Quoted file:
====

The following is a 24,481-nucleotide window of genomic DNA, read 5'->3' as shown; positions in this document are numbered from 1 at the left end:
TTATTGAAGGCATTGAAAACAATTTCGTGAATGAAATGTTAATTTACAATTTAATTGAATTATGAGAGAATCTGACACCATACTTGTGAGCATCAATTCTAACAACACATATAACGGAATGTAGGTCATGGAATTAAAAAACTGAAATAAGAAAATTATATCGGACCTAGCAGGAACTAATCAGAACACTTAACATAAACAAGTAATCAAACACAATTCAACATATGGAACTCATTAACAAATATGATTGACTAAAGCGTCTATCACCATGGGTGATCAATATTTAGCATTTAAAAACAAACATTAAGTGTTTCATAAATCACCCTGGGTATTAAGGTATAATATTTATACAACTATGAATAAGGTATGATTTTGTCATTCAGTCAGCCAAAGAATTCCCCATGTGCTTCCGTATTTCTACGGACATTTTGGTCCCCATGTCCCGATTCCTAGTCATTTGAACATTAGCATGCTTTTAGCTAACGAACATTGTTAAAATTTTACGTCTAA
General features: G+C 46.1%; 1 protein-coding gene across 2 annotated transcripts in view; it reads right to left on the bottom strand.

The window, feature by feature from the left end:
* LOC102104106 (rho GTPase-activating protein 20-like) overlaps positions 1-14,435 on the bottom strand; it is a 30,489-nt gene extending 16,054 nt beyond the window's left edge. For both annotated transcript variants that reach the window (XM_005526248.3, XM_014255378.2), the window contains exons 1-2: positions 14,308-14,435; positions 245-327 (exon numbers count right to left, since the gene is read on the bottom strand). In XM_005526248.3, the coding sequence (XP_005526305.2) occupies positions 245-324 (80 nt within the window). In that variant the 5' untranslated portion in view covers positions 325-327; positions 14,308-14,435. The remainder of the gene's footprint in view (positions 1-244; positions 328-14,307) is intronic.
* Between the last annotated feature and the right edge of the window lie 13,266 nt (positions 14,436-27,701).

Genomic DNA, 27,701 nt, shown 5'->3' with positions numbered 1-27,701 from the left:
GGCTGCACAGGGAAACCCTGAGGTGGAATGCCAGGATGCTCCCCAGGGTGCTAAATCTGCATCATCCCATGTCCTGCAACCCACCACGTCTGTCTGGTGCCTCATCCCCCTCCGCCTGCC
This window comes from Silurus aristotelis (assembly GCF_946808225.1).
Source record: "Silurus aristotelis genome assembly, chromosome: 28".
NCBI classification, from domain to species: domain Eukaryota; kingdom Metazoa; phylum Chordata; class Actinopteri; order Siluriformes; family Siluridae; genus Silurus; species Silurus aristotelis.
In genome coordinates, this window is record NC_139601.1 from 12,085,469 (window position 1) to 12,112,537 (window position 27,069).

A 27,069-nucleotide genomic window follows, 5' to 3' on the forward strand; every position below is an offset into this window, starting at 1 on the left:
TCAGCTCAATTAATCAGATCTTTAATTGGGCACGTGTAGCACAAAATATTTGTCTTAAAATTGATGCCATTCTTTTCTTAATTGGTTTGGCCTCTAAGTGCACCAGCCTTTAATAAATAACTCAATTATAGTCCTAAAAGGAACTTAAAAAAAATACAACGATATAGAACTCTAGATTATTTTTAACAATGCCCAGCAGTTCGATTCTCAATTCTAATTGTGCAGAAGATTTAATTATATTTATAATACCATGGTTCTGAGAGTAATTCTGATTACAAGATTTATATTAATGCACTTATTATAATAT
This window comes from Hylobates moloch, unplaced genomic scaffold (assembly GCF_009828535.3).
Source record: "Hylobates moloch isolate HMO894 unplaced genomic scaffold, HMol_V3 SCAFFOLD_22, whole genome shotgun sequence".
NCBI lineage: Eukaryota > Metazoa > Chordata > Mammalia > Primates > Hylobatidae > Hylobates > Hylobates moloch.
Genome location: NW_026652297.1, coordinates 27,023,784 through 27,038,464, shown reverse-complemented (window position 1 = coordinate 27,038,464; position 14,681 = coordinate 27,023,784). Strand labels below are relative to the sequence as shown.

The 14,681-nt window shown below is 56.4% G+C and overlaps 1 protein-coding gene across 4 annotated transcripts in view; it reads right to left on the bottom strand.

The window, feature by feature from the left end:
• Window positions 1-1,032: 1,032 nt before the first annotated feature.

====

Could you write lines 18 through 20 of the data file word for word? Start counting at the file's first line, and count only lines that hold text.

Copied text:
Genome location: NW_026652297.1, coordinates 27,023,784 through 27,038,464, shown reverse-complemented (window position 1 = coordinate 27,038,464; position 14,681 = coordinate 27,023,784). Strand labels below are relative to the sequence as shown.

The 14,681-nt window shown below is 56.4% G+C and overlaps 1 protein-coding gene across 4 annotated transcripts in view; it reads right to left on the bottom strand.

The window, feature by feature from the left end: